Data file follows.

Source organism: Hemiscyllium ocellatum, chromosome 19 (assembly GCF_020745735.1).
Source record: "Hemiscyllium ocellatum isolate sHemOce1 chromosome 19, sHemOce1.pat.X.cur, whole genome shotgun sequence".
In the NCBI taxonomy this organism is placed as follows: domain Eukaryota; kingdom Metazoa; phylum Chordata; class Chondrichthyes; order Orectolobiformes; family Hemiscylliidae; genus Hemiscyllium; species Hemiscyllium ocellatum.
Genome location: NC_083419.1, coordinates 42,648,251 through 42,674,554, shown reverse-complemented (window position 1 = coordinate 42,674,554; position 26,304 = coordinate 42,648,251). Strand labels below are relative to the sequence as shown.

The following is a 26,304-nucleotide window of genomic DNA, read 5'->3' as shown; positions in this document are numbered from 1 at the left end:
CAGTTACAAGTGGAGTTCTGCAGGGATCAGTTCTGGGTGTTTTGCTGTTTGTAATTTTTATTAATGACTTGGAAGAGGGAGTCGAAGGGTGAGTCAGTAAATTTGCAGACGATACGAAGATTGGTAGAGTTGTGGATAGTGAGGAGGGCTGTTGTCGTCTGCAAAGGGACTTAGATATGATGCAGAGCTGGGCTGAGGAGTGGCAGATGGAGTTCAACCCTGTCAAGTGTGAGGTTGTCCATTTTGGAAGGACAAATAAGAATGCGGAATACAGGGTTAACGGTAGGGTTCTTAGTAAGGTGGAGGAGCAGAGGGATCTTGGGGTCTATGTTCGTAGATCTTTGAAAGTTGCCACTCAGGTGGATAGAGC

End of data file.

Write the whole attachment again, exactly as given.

Source organism: Hemiscyllium ocellatum, chromosome 19 (assembly GCF_020745735.1).
Source record: "Hemiscyllium ocellatum isolate sHemOce1 chromosome 19, sHemOce1.pat.X.cur, whole genome shotgun sequence".
In the NCBI taxonomy this organism is placed as follows: domain Eukaryota; kingdom Metazoa; phylum Chordata; class Chondrichthyes; order Orectolobiformes; family Hemiscylliidae; genus Hemiscyllium; species Hemiscyllium ocellatum.
Genome location: NC_083419.1, coordinates 42,648,251 through 42,674,554, shown reverse-complemented (window position 1 = coordinate 42,674,554; position 26,304 = coordinate 42,648,251). Strand labels below are relative to the sequence as shown.

The following is a 26,304-nucleotide window of genomic DNA, read 5'->3' as shown; positions in this document are numbered from 1 at the left end:
CAGTTACAAGTGGAGTTCTGCAGGGATCAGTTCTGGGTGTTTTGCTGTTTGTAATTTTTATTAATGACTTGGAAGAGGGAGTCGAAGGGTGAGTCAGTAAATTTGCAGACGATACGAAGATTGGTAGAGTTGTGGATAGTGAGGAGGGCTGTTGTCGTCTGCAAAGGGACTTAGATATGATGCAGAGCTGGGCTGAGGAGTGGCAGATGGAGTTCAACCCTGTCAAGTGTGAGGTTGTCCATTTTGGAAGGACAAATAAGAATGCGGAATACAGGGTTAACGGTAGGGTTCTTAGTAAGGTGGAGGAGCAGAGGGATCTTGGGGTCTATGTTCGTAGATCTTTGAAAGTTGCCACTCAGGTGGATAGAGC